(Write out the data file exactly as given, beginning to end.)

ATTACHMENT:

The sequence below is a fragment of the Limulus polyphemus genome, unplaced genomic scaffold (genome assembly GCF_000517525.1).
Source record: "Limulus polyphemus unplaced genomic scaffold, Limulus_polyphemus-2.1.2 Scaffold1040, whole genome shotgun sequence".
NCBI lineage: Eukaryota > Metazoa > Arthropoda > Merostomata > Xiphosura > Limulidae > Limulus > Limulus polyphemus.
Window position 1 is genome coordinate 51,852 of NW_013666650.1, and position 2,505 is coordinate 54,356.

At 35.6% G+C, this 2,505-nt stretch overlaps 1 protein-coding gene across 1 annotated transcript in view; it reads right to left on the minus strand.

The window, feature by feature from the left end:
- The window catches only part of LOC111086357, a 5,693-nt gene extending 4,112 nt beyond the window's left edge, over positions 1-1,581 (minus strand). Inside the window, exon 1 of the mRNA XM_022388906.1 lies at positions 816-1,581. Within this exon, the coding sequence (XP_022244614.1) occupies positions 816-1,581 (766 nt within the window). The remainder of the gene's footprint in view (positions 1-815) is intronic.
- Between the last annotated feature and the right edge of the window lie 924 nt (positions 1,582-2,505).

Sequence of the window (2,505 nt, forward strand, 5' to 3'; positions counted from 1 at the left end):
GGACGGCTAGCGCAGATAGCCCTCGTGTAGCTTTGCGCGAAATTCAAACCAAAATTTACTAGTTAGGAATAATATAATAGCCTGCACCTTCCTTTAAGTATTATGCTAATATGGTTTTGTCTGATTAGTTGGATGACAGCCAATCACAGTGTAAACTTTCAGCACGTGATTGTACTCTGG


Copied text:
The sequence below is a fragment of the Limulus polyphemus genome, unplaced genomic scaffold (genome assembly GCF_000517525.1).
Source record: "Limulus polyphemus unplaced genomic scaffold, Limulus_polyphemus-2.1.2 Scaffold1040, whole genome shotgun sequence".
NCBI lineage: Eukaryota > Metazoa > Arthropoda > Merostomata > Xiphosura > Limulidae > Limulus > Limulus polyphemus.
Window position 1 is genome coordinate 51,852 of NW_013666650.1, and position 2,505 is coordinate 54,356.

At 35.6% G+C, this 2,505-nt stretch overlaps 1 protein-coding gene across 1 annotated transcript in view; it reads right to left on the minus strand.

The window, feature by feature from the left end:
- The window catches only part of LOC111086357, a 5,693-nt gene extending 4,112 nt beyond the window's left edge, over positions 1-1,581 (minus strand). Inside the window, exon 1 of the mRNA XM_022388906.1 lies at positions 816-1,581. Within this exon, the coding sequence (XP_022244614.1) occupies positions 816-1,581 (766 nt within the window). The remainder of the gene's footprint in view (positions 1-815) is intronic.
- Between the last annotated feature and the right edge of the window lie 924 nt (positions 1,582-2,505).

Sequence of the window (2,505 nt, forward strand, 5' to 3'; positions counted from 1 at the left end):
GGACGGCTAGCGCAGATAGCCCTCGTGTAGCTTTGCGCGAAATTCAAACCAAAATTTACTAGTTAGGAATAATATAATAGCCTGCACCTTCCTTTAAGTATTATGCTAATATGGTTTTGTCTGATTAGTTGGATGACAGCCAATCACAGTGTAAACTTTCAGCACGTGATTGTACTCTGG